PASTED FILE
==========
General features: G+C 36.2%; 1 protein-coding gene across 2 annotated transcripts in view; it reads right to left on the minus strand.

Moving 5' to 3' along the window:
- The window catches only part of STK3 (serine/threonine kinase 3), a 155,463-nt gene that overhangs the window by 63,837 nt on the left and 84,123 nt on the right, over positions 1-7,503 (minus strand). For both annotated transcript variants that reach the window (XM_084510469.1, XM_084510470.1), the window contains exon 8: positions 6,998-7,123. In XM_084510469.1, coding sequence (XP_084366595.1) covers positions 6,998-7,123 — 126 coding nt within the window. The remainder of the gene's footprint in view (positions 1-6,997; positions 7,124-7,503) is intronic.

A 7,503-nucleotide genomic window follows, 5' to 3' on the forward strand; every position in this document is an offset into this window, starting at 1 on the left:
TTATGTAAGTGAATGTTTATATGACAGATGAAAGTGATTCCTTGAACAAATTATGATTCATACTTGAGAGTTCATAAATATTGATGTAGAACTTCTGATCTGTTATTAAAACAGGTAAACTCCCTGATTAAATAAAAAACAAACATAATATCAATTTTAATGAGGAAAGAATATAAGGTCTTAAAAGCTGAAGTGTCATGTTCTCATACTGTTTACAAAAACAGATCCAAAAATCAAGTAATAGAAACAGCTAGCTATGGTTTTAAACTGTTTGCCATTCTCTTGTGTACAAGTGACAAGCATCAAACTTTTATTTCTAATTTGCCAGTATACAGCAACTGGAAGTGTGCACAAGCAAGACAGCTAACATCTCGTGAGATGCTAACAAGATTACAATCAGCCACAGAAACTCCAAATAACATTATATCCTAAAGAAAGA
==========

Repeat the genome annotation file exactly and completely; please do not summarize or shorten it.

General features: G+C 36.2%; 1 protein-coding gene across 2 annotated transcripts in view; it reads right to left on the minus strand.

Moving 5' to 3' along the window:
- The window catches only part of STK3 (serine/threonine kinase 3), a 155,463-nt gene that overhangs the window by 63,837 nt on the left and 84,123 nt on the right, over positions 1-7,503 (minus strand). For both annotated transcript variants that reach the window (XM_084510469.1, XM_084510470.1), the window contains exon 8: positions 6,998-7,123. In XM_084510469.1, coding sequence (XP_084366595.1) covers positions 6,998-7,123 — 126 coding nt within the window. The remainder of the gene's footprint in view (positions 1-6,997; positions 7,124-7,503) is intronic.

A 7,503-nucleotide genomic window follows, 5' to 3' on the forward strand; every position in this document is an offset into this window, starting at 1 on the left:
TTATGTAAGTGAATGTTTATATGACAGATGAAAGTGATTCCTTGAACAAATTATGATTCATACTTGAGAGTTCATAAATATTGATGTAGAACTTCTGATCTGTTATTAAAACAGGTAAACTCCCTGATTAAATAAAAAACAAACATAATATCAATTTTAATGAGGAAAGAATATAAGGTCTTAAAAGCTGAAGTGTCATGTTCTCATACTGTTTACAAAAACAGATCCAAAAATCAAGTAATAGAAACAGCTAGCTATGGTTTTAAACTGTTTGCCATTCTCTTGTGTACAAGTGACAAGCATCAAACTTTTATTTCTAATTTGCCAGTATACAGCAACTGGAAGTGTGCACAAGCAAGACAGCTAACATCTCGTGAGATGCTAACAAGATTACAATCAGCCACAGAAACTCCAAATAACATTATATCCTAAAGAAAGA